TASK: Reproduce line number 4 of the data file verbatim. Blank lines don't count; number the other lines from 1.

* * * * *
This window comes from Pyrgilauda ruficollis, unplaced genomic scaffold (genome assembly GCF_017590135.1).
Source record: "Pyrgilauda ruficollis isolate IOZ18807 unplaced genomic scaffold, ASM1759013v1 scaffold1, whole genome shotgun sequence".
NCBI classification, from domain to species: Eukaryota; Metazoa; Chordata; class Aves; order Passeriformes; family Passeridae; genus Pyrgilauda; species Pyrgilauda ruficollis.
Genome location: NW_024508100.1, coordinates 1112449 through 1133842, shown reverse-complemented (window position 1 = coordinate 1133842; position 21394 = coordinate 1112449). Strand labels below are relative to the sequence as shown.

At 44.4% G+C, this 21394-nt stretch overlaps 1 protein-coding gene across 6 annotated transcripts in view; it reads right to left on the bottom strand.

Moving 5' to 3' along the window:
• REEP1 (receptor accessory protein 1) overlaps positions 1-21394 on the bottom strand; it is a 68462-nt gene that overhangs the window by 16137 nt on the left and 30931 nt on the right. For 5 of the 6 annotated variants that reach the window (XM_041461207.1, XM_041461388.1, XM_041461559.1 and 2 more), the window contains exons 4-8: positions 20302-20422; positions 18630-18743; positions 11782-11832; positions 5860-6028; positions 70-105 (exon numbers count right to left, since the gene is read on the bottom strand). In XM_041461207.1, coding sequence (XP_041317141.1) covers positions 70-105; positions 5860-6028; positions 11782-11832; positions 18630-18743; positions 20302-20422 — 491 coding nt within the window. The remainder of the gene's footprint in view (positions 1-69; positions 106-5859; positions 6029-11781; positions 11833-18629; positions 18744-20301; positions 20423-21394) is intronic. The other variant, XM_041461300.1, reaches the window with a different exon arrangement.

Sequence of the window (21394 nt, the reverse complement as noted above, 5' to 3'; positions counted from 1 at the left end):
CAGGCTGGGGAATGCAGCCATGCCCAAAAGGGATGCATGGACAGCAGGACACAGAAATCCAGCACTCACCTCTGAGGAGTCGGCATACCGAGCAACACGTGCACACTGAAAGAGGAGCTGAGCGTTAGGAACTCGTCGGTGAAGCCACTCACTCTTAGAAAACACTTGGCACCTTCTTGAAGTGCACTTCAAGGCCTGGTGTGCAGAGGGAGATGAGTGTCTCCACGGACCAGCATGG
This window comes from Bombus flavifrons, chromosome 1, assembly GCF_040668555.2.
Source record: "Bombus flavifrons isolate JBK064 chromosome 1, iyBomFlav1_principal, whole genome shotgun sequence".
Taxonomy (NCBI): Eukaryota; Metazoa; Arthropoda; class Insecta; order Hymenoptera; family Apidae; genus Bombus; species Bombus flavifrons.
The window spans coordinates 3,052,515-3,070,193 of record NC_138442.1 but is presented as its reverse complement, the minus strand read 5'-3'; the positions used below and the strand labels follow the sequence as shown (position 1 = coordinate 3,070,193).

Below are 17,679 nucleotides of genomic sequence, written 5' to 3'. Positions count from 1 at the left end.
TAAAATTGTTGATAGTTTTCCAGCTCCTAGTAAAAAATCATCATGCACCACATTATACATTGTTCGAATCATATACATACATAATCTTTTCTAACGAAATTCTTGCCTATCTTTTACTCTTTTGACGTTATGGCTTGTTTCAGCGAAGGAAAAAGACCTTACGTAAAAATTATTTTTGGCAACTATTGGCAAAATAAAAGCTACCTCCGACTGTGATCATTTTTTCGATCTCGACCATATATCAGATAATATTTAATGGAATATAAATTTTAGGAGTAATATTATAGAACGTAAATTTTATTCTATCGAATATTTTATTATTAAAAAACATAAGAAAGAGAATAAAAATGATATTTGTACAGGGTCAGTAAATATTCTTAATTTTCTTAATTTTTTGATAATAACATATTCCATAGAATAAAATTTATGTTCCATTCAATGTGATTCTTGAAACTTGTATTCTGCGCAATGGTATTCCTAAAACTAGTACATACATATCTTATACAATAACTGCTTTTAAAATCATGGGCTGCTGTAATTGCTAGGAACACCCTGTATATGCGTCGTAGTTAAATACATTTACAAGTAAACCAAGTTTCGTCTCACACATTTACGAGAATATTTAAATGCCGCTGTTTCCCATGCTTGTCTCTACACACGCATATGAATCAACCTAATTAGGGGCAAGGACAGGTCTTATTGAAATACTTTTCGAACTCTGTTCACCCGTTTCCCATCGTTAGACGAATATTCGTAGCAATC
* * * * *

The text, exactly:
Genome location: NW_024508100.1, coordinates 1112449 through 1133842, shown reverse-complemented (window position 1 = coordinate 1133842; position 21394 = coordinate 1112449). Strand labels below are relative to the sequence as shown.